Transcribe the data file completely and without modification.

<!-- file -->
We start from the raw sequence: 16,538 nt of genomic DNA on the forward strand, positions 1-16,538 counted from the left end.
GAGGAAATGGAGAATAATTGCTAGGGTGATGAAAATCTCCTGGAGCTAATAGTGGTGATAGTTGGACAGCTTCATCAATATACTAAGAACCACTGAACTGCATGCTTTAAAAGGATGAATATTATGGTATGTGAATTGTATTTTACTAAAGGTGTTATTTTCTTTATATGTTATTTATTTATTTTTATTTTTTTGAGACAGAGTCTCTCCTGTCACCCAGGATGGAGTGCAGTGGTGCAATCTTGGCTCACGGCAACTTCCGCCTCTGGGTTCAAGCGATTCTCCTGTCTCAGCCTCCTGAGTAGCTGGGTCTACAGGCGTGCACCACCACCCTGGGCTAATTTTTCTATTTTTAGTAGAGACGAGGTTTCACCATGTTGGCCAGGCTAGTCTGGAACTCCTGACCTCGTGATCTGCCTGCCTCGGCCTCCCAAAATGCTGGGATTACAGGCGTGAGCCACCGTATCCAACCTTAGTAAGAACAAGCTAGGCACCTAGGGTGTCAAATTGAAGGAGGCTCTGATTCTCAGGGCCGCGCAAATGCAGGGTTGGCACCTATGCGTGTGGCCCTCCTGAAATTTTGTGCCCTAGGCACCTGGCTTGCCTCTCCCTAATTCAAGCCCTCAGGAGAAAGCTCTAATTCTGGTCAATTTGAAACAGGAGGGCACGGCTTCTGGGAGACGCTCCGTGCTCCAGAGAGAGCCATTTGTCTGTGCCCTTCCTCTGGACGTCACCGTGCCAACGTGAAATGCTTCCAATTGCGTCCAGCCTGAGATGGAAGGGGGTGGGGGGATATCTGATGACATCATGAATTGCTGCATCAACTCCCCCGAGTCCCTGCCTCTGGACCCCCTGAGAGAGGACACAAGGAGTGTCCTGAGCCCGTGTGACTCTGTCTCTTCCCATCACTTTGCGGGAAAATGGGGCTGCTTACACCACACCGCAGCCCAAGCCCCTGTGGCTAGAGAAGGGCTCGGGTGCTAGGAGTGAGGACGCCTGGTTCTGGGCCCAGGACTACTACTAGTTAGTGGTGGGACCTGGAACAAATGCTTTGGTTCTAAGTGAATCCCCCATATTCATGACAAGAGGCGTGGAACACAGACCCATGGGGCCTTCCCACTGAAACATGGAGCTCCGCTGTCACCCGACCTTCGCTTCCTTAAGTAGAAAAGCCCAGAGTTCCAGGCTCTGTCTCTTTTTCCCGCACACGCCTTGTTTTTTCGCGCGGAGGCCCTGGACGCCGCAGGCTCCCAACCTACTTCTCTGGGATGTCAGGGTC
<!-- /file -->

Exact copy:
We start from the raw sequence: 16,538 nt of genomic DNA on the forward strand, positions 1-16,538 counted from the left end.
GAGGAAATGGAGAATAATTGCTAGGGTGATGAAAATCTCCTGGAGCTAATAGTGGTGATAGTTGGACAGCTTCATCAATATACTAAGAACCACTGAACTGCATGCTTTAAAAGGATGAATATTATGGTATGTGAATTGTATTTTACTAAAGGTGTTATTTTCTTTATATGTTATTTATTTATTTTTATTTTTTTGAGACAGAGTCTCTCCTGTCACCCAGGATGGAGTGCAGTGGTGCAATCTTGGCTCACGGCAACTTCCGCCTCTGGGTTCAAGCGATTCTCCTGTCTCAGCCTCCTGAGTAGCTGGGTCTACAGGCGTGCACCACCACCCTGGGCTAATTTTTCTATTTTTAGTAGAGACGAGGTTTCACCATGTTGGCCAGGCTAGTCTGGAACTCCTGACCTCGTGATCTGCCTGCCTCGGCCTCCCAAAATGCTGGGATTACAGGCGTGAGCCACCGTATCCAACCTTAGTAAGAACAAGCTAGGCACCTAGGGTGTCAAATTGAAGGAGGCTCTGATTCTCAGGGCCGCGCAAATGCAGGGTTGGCACCTATGCGTGTGGCCCTCCTGAAATTTTGTGCCCTAGGCACCTGGCTTGCCTCTCCCTAATTCAAGCCCTCAGGAGAAAGCTCTAATTCTGGTCAATTTGAAACAGGAGGGCACGGCTTCTGGGAGACGCTCCGTGCTCCAGAGAGAGCCATTTGTCTGTGCCCTTCCTCTGGACGTCACCGTGCCAACGTGAAATGCTTCCAATTGCGTCCAGCCTGAGATGGAAGGGGGTGGGGGGATATCTGATGACATCATGAATTGCTGCATCAACTCCCCCGAGTCCCTGCCTCTGGACCCCCTGAGAGAGGACACAAGGAGTGTCCTGAGCCCGTGTGACTCTGTCTCTTCCCATCACTTTGCGGGAAAATGGGGCTGCTTACACCACACCGCAGCCCAAGCCCCTGTGGCTAGAGAAGGGCTCGGGTGCTAGGAGTGAGGACGCCTGGTTCTGGGCCCAGGACTACTACTAGTTAGTGGTGGGACCTGGAACAAATGCTTTGGTTCTAAGTGAATCCCCCATATTCATGACAAGAGGCGTGGAACACAGACCCATGGGGCCTTCCCACTGAAACATGGAGCTCCGCTGTCACCCGACCTTCGCTTCCTTAAGTAGAAAAGCCCAGAGTTCCAGGCTCTGTCTCTTTTTCCCGCACACGCCTTGTTTTTTCGCGCGGAGGCCCTGGACGCCGCAGGCTCCCAACCTACTTCTCTGGGATGTCAGGGTC